SAN JOSE CHIAPA, Mexico — Just beyond the gray cinderblock homes and thick brown dust of tiny San Jose Chiapa lies the promise of a shining new city where there once was only farmland, thanks to a $1.3 billion Audi plant built in the middle of nowhere.
As San Jose Chiapa recedes from view along the highway to Vera-cruz, the pavement becomes smoother at the exit for Ciudad Modelo, or Model City, a master-planned community being developed by the government next to the 1,000-acre Audi plant and accompanying supplier park.
While President Donald Trump continues to threaten the Mexican auto industry with a trade war, officials in the surrounding state of Puebla are making their biggest bet ever that auto production is here to stay, and that it can be leveraged to bring forth not only manufacturing jobs but also a more orderly transition to an urban, industrialized economy.
“What’s going on in the United States is something that interests us and worries us, but we know that these big corporations make their plans thinking over the next 25 years,” said Michel Chain Carrillo, Puebla’s secretary of economic development. “While there are implications in the short term, these don’t change the way in which the world functions.”
No one lives in Ciudad Modelo yet, except at the newly opened LQ Hotel. The city feels like a construction site during the week and a ghost town on weekends, with completed buildings scattered amid vast open fields.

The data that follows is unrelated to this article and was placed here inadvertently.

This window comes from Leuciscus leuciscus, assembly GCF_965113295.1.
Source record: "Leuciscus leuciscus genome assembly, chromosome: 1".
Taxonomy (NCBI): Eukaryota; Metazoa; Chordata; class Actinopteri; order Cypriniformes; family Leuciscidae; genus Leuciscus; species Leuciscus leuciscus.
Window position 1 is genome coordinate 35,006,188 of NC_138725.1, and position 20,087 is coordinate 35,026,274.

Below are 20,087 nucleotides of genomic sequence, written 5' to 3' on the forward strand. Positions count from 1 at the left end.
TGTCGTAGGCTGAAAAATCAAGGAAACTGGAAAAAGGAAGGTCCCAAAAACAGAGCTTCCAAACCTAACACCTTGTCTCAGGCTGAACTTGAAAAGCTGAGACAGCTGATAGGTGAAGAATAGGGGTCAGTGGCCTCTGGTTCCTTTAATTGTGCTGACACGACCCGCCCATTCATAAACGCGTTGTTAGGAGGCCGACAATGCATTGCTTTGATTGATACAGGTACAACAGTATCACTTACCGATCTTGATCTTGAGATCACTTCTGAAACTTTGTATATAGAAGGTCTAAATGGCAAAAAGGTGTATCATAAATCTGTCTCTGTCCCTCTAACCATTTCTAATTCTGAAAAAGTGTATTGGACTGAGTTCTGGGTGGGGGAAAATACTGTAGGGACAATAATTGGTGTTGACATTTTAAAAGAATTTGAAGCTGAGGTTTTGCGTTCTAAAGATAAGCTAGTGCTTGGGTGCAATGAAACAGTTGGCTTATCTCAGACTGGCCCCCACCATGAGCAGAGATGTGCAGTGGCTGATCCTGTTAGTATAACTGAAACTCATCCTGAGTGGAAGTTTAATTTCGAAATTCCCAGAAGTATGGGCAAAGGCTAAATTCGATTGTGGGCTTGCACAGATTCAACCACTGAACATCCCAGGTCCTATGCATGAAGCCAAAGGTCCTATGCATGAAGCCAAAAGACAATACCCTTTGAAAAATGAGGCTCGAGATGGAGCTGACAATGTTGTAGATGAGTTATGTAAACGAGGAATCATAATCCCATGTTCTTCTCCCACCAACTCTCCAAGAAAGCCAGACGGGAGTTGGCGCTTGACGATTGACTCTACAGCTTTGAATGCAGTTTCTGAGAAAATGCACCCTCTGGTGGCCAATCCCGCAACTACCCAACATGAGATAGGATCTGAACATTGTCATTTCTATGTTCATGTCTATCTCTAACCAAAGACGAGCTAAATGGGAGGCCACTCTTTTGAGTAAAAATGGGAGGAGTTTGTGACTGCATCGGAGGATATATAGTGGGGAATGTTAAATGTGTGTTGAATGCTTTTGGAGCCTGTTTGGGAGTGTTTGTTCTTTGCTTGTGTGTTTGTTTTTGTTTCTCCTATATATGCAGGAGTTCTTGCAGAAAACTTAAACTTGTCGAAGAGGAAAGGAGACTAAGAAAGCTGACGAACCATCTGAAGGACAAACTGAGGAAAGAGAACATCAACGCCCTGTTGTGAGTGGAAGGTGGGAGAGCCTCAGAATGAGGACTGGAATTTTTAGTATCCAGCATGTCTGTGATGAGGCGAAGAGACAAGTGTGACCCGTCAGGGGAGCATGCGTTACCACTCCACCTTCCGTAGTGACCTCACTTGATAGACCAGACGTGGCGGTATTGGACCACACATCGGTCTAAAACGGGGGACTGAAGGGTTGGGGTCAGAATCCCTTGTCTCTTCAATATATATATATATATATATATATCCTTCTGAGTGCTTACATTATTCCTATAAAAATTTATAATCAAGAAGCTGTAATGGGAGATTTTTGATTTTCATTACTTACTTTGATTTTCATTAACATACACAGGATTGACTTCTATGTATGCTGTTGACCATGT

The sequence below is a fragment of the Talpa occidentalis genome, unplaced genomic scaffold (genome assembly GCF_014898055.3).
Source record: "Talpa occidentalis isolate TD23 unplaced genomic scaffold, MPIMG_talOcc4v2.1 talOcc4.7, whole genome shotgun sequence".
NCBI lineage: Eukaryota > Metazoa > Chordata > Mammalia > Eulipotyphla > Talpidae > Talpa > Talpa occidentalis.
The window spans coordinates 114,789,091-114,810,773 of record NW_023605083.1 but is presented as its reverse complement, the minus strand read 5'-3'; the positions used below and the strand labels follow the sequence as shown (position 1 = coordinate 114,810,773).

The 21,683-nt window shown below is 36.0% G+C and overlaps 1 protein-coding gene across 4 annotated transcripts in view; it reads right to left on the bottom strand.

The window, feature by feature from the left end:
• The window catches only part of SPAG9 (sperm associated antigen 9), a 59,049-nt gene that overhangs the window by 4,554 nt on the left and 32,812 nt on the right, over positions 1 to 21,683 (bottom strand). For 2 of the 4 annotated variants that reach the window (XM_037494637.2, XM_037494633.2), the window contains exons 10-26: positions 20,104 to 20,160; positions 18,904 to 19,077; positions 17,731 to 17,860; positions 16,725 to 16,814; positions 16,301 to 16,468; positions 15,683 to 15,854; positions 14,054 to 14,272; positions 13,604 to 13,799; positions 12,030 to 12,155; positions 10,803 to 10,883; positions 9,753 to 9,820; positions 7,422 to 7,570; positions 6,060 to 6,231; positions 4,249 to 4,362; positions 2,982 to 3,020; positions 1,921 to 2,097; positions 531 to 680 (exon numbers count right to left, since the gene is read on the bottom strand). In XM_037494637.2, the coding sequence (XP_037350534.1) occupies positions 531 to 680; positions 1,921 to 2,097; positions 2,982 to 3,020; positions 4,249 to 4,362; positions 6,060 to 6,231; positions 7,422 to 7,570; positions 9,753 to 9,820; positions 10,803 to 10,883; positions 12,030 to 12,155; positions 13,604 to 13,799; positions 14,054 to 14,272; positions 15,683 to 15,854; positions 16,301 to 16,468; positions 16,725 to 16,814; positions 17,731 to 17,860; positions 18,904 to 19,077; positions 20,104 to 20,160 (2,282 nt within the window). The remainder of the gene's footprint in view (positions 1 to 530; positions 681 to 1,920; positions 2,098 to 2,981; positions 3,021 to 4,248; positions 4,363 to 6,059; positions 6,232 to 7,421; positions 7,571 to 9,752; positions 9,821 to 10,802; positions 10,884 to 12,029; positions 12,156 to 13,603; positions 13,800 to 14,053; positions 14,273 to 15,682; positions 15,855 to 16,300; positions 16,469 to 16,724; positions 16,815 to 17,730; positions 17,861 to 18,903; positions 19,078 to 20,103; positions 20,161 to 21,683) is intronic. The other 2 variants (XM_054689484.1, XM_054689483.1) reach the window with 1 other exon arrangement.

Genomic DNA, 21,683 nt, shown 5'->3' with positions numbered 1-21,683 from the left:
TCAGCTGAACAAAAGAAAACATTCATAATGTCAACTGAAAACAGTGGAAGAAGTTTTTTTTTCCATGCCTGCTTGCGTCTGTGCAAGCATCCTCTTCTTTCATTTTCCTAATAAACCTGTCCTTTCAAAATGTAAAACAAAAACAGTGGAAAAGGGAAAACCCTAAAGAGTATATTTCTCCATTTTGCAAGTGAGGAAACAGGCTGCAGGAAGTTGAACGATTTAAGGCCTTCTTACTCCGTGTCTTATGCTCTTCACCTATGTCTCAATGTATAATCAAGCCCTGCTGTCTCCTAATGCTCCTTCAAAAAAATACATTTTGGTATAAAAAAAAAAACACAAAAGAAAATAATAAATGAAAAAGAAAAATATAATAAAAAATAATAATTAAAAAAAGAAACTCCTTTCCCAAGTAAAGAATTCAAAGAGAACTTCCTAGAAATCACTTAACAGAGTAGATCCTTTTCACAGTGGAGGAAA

The evolving skyline is a stark contrast to the humble farming and canning towns that surround it. There are colorful condos, a convention center, school towers offering kindergarten through college education, and the outlines of a supermarket and shopping mall.
Audi, which buses most of its workers to the Q5 plant from the state capital, about 40 miles away, isn’t funding the model city, government officials said.
The automaker has promised 4,000 direct jobs at the factory, which will make about 150,000 Q5 crossovers per year. Tens of thousands more jobs will come from auto suppliers and the service industry. There is also room on Audi’s footprint to grow.
But having wooed Audi to one of the poorest areas of Puebla, the government and its private partners are determined to create a surrounding urban infrastructure in the hope that the engineers, line workers, service firms and everything else needed for a vibrant, modern metropolis will follow.
A promotional video from the state government and Spanish engineering firm IDOM, contracted to design Phase 1 of Ciudad Modelo, said it will have about 5,000 homes — 1,500 subsidized by the government — to support 69,000 new jobs in the region by 2030. Health centers, parks, shopping centers, a transportation hub and university campuses are all part of this “city for the future.”
The city is expected to eventually grow to 100,000 residents or more, becoming perhaps the second-largest city in Puebla state — after the state capital, also called Puebla — and a model for Latin America.